Choose a drive-in instead of a fly-in camp

Because of Botswana’s sheer size and the remoteness of some of its parks and reserves, some camps can only be accessed by budget-busting charter flights, so choose protected spaces that can be easily reached by road, such as the wildlife-rich Moremi Game Reserve or Nxai Pans National Park.

Meerkat in the open veld
If you want to mingle with meerkats, make for Makgadikgadi Pans National Park © 2630ben / Getty Images

Focus on one national park or reserve

You don’t have to dip into different national parks and reserves to experience a range of habitats and wildlife, and focusing on a single region cuts down on the cost of vehicle rental or transfers.

Decide your priorities: if you’ve got an urge to see elephants, head to Chobe. If you’re desperate to see African wild dogs, try Moremi Game Reserve. If you want to mingle with meerkats, make it Makgadikgadi Pans National Park.

two travelers prepare lunch after preparing the tent camp at Chobe National Park in Botswana
Wild camping is illegal in Botswana, but the country has no shortage of great campsites, like this one at Chobe National Park © Stefano Barzellotti / Getty Images

Swap a luxury lodge for a tent 

Wild camping is illegal in Botswana, but the country has no shortage of brilliant campsites. If you want to be immersed in nature, opt for an unfenced area of a national park or reserve and expect numerous wild visitors. Some sites have a water faucet and a fire pit, and they all have an ablution area with shared bathrooms and showers. You need to book a space in advance, especially from June through September, and set up camp before it gets dark. 

Or you can opt for somewhere livelier to pitch your tent, like Planet Baobab, and enjoy the open-air bar-cum-restaurant and smart facilities, all towered over by statuesque baobab trees.

Thatched hut painted with traditionally styled Bakalanga decorative designs. Planet Baobab, Botswana. (PR: Property Released)
If you don’t want to camp, you can book into a rondavel-style room at Planet Baobab © Martin Harvey / Getty Images

Look out for budget-friendly lodges in five-star locations 

If you’d be happier with four solid walls and a roof, you can still save money on your trip to Botswana. Savvy travelers should seek out less pricey accommodations in the same vicinity as the super-luxe safari lodges: budget-oriented digs might not have all the bells and whistles, but they’ll share the same landscapes and wild encounters.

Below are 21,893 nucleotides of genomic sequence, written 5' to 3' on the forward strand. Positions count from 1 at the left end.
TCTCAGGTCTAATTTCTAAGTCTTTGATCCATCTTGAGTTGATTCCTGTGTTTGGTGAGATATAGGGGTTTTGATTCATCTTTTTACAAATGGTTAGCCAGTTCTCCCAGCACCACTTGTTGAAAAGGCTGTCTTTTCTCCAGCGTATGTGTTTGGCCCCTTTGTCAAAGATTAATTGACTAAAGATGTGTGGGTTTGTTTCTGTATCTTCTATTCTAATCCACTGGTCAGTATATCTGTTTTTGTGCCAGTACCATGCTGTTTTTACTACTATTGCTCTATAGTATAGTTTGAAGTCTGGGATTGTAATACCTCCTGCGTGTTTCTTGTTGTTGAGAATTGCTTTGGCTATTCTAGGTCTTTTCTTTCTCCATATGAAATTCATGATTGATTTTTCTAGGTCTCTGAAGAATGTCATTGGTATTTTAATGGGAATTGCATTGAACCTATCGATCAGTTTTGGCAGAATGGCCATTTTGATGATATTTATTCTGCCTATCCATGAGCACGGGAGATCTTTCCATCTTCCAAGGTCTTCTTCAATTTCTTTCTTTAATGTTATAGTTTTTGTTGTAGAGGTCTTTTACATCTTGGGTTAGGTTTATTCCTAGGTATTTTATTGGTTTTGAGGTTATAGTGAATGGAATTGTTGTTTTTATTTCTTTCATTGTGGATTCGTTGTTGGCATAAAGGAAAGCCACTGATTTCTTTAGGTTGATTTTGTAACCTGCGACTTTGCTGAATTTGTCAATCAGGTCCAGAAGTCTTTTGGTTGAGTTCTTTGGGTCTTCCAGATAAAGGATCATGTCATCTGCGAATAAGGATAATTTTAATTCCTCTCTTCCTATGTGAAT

Planet Baobab is the cheaper cousin of the renowned Jack’s Camp in the Makgadikgadi Pans. If you don’t want to camp, you can book into a rondavel-style room. Game drives will get you up close to desert-adapted lions, meerkats and the dazzling zebra migration. 

Base yourself in the urban jungle 

It might not be as atmospheric as wilderness camping, but basing yourself in Maun – the gateway to the Okavango Delta, Nxai Pans and the Central Kalahari – or Kasane, a pebbles-throw from Chobe riverfront, will give you access to more wallet-friendly accommodations, grocery stores and local restaurants. Use the money you save to splurge on day-long game drives, sunset cruises and even scenic flights. 

Carry a water-filter bottle

With Botswana’s mix of heat and humidity, it’s important to keep hydrated, so save money on bottled water and reduce plastic pollution by investing in a water-filter bottle such as LifeStraw Go, which you can fill up from almost any water source.

Daily costs in Botswana

  • 4WD rental per day: from US$100
  • Camping in national parks and reserves: from US$18 per person
  • Camping in a campsite: around US$30 per tent
  • Double room in a campsite (self-catering): from US$50
  • Double room in a mid-range lodge (half-board): from US$100 per person
  • Double room in a four-star lodge (all-inclusive): from US$500 per person
  • Suite in a luxury lodge (all-inclusive): from US$1000 per person
  • Scheduled flight from Maun to Kasane: around US$40
  • Scenic flight in the Okavango Delta (45 minutes): around US$100
  • Canoe trip in the Okavango Delta: around US$100
  • Intercity bus: from US$25
  • Dinner for two in a budget restaurant: around US$10–20
  • Dinner for two in a mid-range restaurant: around US$25–30